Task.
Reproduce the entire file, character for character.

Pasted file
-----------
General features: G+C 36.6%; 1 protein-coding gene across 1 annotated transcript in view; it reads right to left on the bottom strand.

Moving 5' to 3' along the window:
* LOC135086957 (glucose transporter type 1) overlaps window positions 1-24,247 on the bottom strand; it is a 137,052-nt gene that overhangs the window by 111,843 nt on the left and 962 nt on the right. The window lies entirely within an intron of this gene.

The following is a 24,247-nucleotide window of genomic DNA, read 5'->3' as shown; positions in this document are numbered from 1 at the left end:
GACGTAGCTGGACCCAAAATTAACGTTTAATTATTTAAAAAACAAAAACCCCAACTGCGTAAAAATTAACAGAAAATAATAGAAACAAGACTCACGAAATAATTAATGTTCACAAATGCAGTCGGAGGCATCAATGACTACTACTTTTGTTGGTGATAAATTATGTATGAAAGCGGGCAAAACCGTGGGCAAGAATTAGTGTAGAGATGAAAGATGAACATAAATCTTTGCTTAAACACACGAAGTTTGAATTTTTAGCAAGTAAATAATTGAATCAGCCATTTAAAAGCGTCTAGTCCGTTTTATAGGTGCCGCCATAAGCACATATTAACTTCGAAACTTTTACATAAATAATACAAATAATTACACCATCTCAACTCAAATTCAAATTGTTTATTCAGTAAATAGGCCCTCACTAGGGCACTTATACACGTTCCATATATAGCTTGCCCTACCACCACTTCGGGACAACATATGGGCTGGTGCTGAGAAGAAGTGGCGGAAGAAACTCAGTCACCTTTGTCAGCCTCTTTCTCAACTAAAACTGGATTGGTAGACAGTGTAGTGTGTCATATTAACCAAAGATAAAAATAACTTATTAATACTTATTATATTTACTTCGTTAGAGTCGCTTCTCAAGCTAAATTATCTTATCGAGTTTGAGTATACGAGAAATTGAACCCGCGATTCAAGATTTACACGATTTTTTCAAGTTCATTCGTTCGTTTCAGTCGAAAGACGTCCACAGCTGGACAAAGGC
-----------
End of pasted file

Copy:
General features: G+C 36.6%; 1 protein-coding gene across 1 annotated transcript in view; it reads right to left on the bottom strand.

Moving 5' to 3' along the window:
* LOC135086957 (glucose transporter type 1) overlaps window positions 1-24,247 on the bottom strand; it is a 137,052-nt gene that overhangs the window by 111,843 nt on the left and 962 nt on the right. The window lies entirely within an intron of this gene.

The following is a 24,247-nucleotide window of genomic DNA, read 5'->3' as shown; positions in this document are numbered from 1 at the left end:
GACGTAGCTGGACCCAAAATTAACGTTTAATTATTTAAAAAACAAAAACCCCAACTGCGTAAAAATTAACAGAAAATAATAGAAACAAGACTCACGAAATAATTAATGTTCACAAATGCAGTCGGAGGCATCAATGACTACTACTTTTGTTGGTGATAAATTATGTATGAAAGCGGGCAAAACCGTGGGCAAGAATTAGTGTAGAGATGAAAGATGAACATAAATCTTTGCTTAAACACACGAAGTTTGAATTTTTAGCAAGTAAATAATTGAATCAGCCATTTAAAAGCGTCTAGTCCGTTTTATAGGTGCCGCCATAAGCACATATTAACTTCGAAACTTTTACATAAATAATACAAATAATTACACCATCTCAACTCAAATTCAAATTGTTTATTCAGTAAATAGGCCCTCACTAGGGCACTTATACACGTTCCATATATAGCTTGCCCTACCACCACTTCGGGACAACATATGGGCTGGTGCTGAGAAGAAGTGGCGGAAGAAACTCAGTCACCTTTGTCAGCCTCTTTCTCAACTAAAACTGGATTGGTAGACAGTGTAGTGTGTCATATTAACCAAAGATAAAAATAACTTATTAATACTTATTATATTTACTTCGTTAGAGTCGCTTCTCAAGCTAAATTATCTTATCGAGTTTGAGTATACGAGAAATTGAACCCGCGATTCAAGATTTACACGATTTTTTCAAGTTCATTCGTTCGTTTCAGTCGAAAGACGTCCACAGCTGGACAAAGGC